History of the Loyalists: the Beginning of the Difficulties

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History of the Loyalists: the Beginning of the Difficulties
James Hannay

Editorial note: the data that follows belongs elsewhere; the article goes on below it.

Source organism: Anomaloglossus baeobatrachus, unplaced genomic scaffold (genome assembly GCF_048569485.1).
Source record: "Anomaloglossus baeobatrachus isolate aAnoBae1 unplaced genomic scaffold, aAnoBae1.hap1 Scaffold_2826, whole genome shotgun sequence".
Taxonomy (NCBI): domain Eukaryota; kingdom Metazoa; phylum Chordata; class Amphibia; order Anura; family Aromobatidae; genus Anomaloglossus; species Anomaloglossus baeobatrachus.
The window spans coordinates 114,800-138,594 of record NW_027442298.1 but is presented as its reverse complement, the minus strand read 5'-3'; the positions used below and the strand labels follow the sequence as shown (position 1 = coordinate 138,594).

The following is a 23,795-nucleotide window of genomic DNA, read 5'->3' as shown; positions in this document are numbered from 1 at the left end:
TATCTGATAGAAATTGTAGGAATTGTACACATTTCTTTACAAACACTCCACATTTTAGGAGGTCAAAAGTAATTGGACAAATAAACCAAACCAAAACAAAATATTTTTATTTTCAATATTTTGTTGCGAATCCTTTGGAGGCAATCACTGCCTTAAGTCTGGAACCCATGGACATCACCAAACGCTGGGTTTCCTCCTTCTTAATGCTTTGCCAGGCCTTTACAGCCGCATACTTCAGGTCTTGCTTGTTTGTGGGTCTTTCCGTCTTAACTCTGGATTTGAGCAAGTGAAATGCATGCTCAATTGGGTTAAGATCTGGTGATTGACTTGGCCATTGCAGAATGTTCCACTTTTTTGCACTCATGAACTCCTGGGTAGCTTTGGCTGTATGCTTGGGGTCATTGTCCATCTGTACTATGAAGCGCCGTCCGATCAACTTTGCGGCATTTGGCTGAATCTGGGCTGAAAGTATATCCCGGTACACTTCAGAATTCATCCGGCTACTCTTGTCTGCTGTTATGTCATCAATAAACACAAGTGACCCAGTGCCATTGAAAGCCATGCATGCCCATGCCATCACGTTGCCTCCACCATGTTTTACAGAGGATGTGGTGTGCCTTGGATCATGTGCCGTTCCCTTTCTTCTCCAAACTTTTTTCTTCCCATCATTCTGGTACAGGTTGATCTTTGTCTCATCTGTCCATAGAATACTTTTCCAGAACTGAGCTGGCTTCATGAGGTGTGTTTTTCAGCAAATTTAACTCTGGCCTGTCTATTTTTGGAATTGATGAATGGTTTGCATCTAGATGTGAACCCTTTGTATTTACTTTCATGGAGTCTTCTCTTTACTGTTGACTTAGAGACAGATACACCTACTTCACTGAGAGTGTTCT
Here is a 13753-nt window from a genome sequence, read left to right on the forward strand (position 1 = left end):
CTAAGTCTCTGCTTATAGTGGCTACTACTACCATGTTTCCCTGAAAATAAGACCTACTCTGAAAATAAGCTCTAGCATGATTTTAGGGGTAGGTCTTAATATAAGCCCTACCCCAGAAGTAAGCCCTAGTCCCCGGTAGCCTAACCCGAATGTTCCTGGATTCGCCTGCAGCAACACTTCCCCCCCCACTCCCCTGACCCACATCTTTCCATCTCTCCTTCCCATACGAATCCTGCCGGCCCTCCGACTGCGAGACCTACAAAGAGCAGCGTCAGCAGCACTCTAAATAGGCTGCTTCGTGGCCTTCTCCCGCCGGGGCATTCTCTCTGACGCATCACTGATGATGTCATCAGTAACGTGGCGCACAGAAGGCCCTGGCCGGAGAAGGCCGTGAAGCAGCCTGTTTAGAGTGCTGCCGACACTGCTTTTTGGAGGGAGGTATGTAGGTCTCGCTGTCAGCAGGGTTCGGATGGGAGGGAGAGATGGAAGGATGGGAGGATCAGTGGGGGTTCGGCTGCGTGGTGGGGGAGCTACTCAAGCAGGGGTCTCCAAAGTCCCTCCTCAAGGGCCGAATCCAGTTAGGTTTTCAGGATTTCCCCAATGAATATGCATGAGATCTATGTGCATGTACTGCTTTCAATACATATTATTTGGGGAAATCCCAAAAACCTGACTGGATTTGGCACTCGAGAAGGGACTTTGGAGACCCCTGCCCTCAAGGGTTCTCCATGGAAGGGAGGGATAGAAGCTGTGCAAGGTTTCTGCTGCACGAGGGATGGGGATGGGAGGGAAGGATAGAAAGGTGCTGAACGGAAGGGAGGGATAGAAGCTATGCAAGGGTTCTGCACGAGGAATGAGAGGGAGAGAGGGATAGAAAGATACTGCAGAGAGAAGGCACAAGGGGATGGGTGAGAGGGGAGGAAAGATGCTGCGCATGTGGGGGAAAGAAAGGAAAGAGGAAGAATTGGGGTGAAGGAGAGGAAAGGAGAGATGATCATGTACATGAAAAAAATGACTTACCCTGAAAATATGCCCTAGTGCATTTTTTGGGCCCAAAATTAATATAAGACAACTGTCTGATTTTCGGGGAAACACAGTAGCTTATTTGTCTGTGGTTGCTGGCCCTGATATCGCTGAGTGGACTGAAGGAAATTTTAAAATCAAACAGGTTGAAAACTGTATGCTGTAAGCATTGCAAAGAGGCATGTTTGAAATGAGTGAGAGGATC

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HISTORY OF THE LOYALISTS THE BEGINNING OF THE DIFFICULTIES. The Area of the Struggle— Population of the Thirteen Colonies—The Stamp Act-Opposition To It In All the Colonies—Rioting and Destruction of Property—Patriotism and Plunder. BY JAMES HANNAY. CHAPTER I. The greatest political crime of the 18th century was the separation of the English race into two hostile nations, amid strife and bloodshed and all the horrors involved in an eight years’ war. For this enormous wickedness George III, and his advisers most be held primarily responsible, but no small share of the guilt should be laid to the charge of those incendiaries among the public men of the thirteen colonies who converted what ought to have been a constitutional agitation into an armed conflict, and forced on a war of which all the fruits of bitterness have not been gathered, even at this day, more than a century after the close of the conflict. If a separation between the colonies and the mother country was inevitable, an opinion in which many will not concur, it might have been brought about in a peaceful manner, so as to leave no trace of bitterness behind. But as it was no circumstance that could add to the evils of the strife was omitted, and so bad was the feeling engendered on both sides that generations yet unborn may be affected by it, and the interests of civilization endangered by another struggle between two peoples who ought always to be friends. THE AREA OF THE STRUGGLE. To understand clearly the war of the American revolution and its consequences it is necessary to clear the way by defining the area over which the struggle extended and the populations involved in it. The reader must remember that when the war began the British colonists had hardly extended their settlements to the westward of the Alleghanies and that they were almost entirely embraced within an area which had for its eastern boundary the line of coast from the St. Croix river to Savannah and extending inland 150 miles. The British colonies in North America had not been, as was the case with the French settlements, planted by the government, but were the result of private enterprise, stimulated in some cases by religious persecution and in others by that spirit of unrest which has made the English the great colonizing race of the world. The colonies which led the movement for separation from the mother country were Massachusetts and Virginia, two communities which, although they differed widely from each other in other respects, were in accord with reference to the illegality of the laws passed by the British parliament for the taxing of the colonies. Virginia was settled in 1607 by a mixed company of gentlemen of good estate and adventurers, and it grew and increased after this fashion, a slave-holding community of rich landed proprietors and poor whites who had not been able to rise above the original condition of their ancestors. The real founders of the Massachusetts colony were the Puritans who landed at Boston with Winthrop in 1630, and who increased so rapidly that they soon outnumbered and finally absorbed the Plymouth colony of earlier date, founded by one pilgrim fathers. In 1763, just before the beginning of the troubles connected with the stamp acts, Massachusetts had 240,000 inhabitants, and in 1771 the number was 292,000. It safe to say that in 1775, when Massachusetts drew the sword against the mother country, the population of that colony did not exceed 320,000, the present population of the province of New Brunswick. In I763 Virginia had a population of 70,000 whites and 100,000 negro slaves, so that its available force for warlike operations was less than that of Prince Edward Island today. In the same year Pennsylvania had 280,000 inhabitants, New Jersey 60,000, Connecticut 146,000, North Carolina 95,000 whites, South Carolina 40,000 whites, and Maryland 70,000 whites. It is quite safe to say that when the war commenced the total population of New England did not exceed 700,000 souls, while the population of the four, so-called, middle states, New York, New Jersey, Pennsylvania and Delaware did not exceed 750,000. New York colony had not more than 200,000 inhabitants at the beginning of the war. A SMALL URBAN POPULATION. The three principal cities at that period were New York, Philadelphia and Boston. The latter, which took such a leading part in the revolution had 15,520 inhabitants in 1765. Its population could not have exceeded 20,000 when the battle of Bunker s Hall was fought, Philadelphia had less than 30,000 inhabitants at the beginning of the war; while the population of New York did not exceed 25,000 at the same period. Charleston in 1765 had 13,000 inhabitants, of whom less than 6,000 were whites, while Savannah and Richmond were still less populous. There was no city in the 13 colonies at the time of the revolutionary war that was nearly as large as Halifax or St. John is now, and this fact must be kept steadily in view in estimating the work of the mob in these cities which did so much to bring about the revolution. A very slight breeze will raises storm in a mud puddle and a mob was easily manufactured in towns like Boston or New York where wealthy and influential men were interested in opposing a law. That the revolution was largely due to the work of men of this class is susceptible of the clearest proof. DOWNFALL OF PITT. When Geo. III. ascended the throne in 1760 the power of the nation was wielded by the first William Pitt, the greatest of war ministers, and England was triumphant all over the world. But the narrow minded king could not abide this great leader of the people, before whose genius his own ability seemed so small, and as determined to get rid of him. This he accomplished the year following his accession to the throne, Lord Bute, whose only claim to royal favor was that he was a friend of the king’s mother, becoming prime minister and patching up a peace with France much lets advantageous to England than Pitt would have made. When Pitt was driven from office, in 1761. England had reached the highest point of greatness in all her history, and France was at her feet. In 1781, after 20 years of government by the king and his favorites, England was reduced so low that it became a question whether the nation would be able to preserve its independence. Hostile navies swept the seas and threatened her coasts; for two years her greatest fortress, Gibraltar, had been besieged by the fleets of France and Spain, while England was powerless to relieve it. Her great colonies in North America had been torn from her, and a second British army had been compelled to surrender at Yorktown. In the meantime an indebtedness had been incurred, the greatest that up to that period had been borne by any nation, the nucleus of a still greater indebtedness which future generations will be required to pay. All this and much more came from the intermeddling of a foolish king with the business which properly belongs to statesmen. THE STAMP ACT PASSED IN 1765. The proposal to tax the British colonies in America was readily adopted by the king, and to the last he never would admit that he was wrong in urging it. The war which resulted in the conquest of Canada had cost a large sum, and it was thought to be reasonable that the colonies, which were so much interested in the destruction of French power in America, should pay their share of this cost. It was also thought that troops should be kept in the colonies and that the latter should pay for their maintenance. On the 27th February, 1765, resolutions for a colonial stamp act were carried in the house of commons by a vote of five to one, in spite of the remonstrances of Col. Barre and others. The stamp act was finally passed on 22nd March, to go into effect on the 1st November, 1765. There was very little discussion in regard to it in either home, and in the house of commons the only division taken on the bill was 250 for and 50 against. The stamp act contained 55 sections and applied to all kinds of legal documents, and on playing cards, dice, pamphlets, newspapers, advertisements, almanacs, and calendars. As I write I have before me a release of dower to a piece of land near Fredericton given by Ann Ferguson to John Anderson, which has upon it one of these fatal stamps, which made the first rift in the British Empire. It is dated the 20th February, 1766, and those who are interested in each matter can have a sight of it by applying at THE TELEGRAPH office. ORGANIZED OPPOSITION TO THE STAMP ACT. The stamp act was looked upon by the people of the British colonies as a violation of the British constitution, because it involved the principle of taxation without representation, and combinations were formed against Its execution in most of the colonies. The house of burgesses Virgina, which was in session when the news of the passing of the act was received, passed several spirited resolutions asserting the rights of the colonies and denying the claim of parliamentary taxation. The legislatures of Pennsylvania, Maryland, Massachusetts and Connecticut passed similar resolutions. The assembly of Massachusetts, besides pasting resolutions in opposition to the claims of the British parliament, proposed a congress of deputies from each colony to consult on the common interest. On the first Tuesday in October, the time proposed by the Massachusetts assembly, a congress consisting of 28 delegates from the assemblies of Massachusetts, Rhode Island, Connecticut, New York, New Jersey, Pennsylvania, Delaware, Maryland, and South Carolina met in the city of New York. Nine colonies were represented at the congress, and three others, Virginia, North Carolina and. Georgia, were prevented from tending deputations by the action of their governors. The first act of this congress was the passing of a declaration of rights and grievances. The colonists were declared to be entitled to all the rights and liberties of natural born subjects within the kingdom of Great Britain, with the exclusive power to tax themselves and the right to trial by jury. The stamp act, by which the colonists were taxed without representation and without their own consent, was declared to be subversive of their liberties. A petition to the king against the act and a memorial to each house of parliament were agreed to, and it was recommended that the several colonies appoint special agents, who should unite their utmost endeavors in soliciting redress of grievances. The colonies that were prevented from sending representatives to the congress forwarded petitions to England similar to those adopted by that body. DISGRACEFUL DOINGS OF MOBS. In the meantime, and before the proper and legitimate action of the congress had been taken, the mob began to take the control of affairs into their own hands. Andrew Oliver, of Boston, the secretary of the colony, had been spoken of as the distributor of the stamps under the act, and in August his effigy was found hanging to a tree in the main street of Boston, afterwards known as liberty tree, and with it were displayed emblems intended to designate Lord Bute, the supposed author of the obnoxious act. That night the effigies were taken down, placed on a bier and carried through the town by a mob of disorderly persons. Mr. Oliver had recently erected a small brick building on King Street, in which it was supposed the stamps were to be kept, and this was leveled with the ground by the rioters. The mob next attacked Mr. Oliver’s house, broke the windows, entered the hones and destroyed part of the furniture. They also tore down his garden fence, cut down hit trees and ravaged his property. Mr. Oliver thought himself fortunate in escaping with his life and next day announced that he would not accept the office of stamp distributor, but this did not satisfy the mob and that evening he was compelled to repeat this declaration in front of a bonfire which they had built. Mr. Oliver, who became lieutenant governor of Massachusetts in 1770, was exposed to so much annoyance from the mob and from attacks on his public character that he died in 1774. His son, William Sandford Oliver, came to St. John with the Loyalists and was the first sheriff of this county. He held the office until his death in 1813 at the age of 62. His remains as well as those of his second wife lie in the old burial ground. PATRIOTISM AND PLUNDER. On the 26th August, just 12 days after the first attack on Mr. Oliver’s house, the tumults were renewed. The rioters assembled in King Street and proceeded to the home of William Story, deputy register of the court of admiralty. His house and office were sacked, his furniture broken, and all his private papers as well as his official books, containing the records and files of the admiralty court, were burnt. The house of Benjamin Hallowell, jr., the comptroller of the customs, was next attacked and robbed. His cellar was well stocked with liquors and the mob speedily disposed of them. Inflamed with drunken rage they made their way to the residence of Thomas Hutchinson, lieutenant-governor of Massachusetts. Mr. Hutchinson was the most distinguished man that New England had up to that time produced; the author of a history of New England which is still read and admired; of blameless life, kindly, charitable, moderate in his opinions, a fluent and graceful public speaker, in short a man of the highest character and ability. But the possession of these admirable qualities did not save him or his property from the fury of a drunken mob. His house, then one of the finest in the province, was attacked, his family driven out of it, he himself being obliged to escape by a secret passage to save his life. His house was sacked and ruined, nothing being left of it but the bare walls and the floors. A large quantity of silver plate, the family pictures, most of the furniture, the wearing apparel, about nine hundred pounds sterling in money, and the historical manuscripts and books which Mr. Hutchinson had been more than 30 years in collecting, besides many public papers in his custody, were either carried off or destroyed. All this, of course, was the work of patriots of the purest character, but if there had been no stamp act in question, such acts might have been mistaken for the deeds of common thieves and robbers. Mr. Sabine, who pretends to be so very impartial in his book on the Loyalists, conveniently omits to mention the looting and destruction of Mr. Hutchinson's house and the carrying off his property, the most, disgraceful episode in the whole story of the revolution. On the following day the inhabitants of the town of Boston voted that the select men and magistrates be desired to use their utmost endeavors to suppress such disorders in future, and that the freeholders and other inhabitants should assist them. But no one was ever punished for these outrages, although in a small community of 15,000 people it is impossible that the names of those concerned in them should have remained unknown. At a later period these disorders were renewed. The 1st November, the day on which the stamp act was to come into operation was ushered in at Boston by the tolling of bells. Many shops and stores were shut, while effigies of the authors and friends of the act were carried about the streets and afterwards torn in pieces by the people. (To be continued.)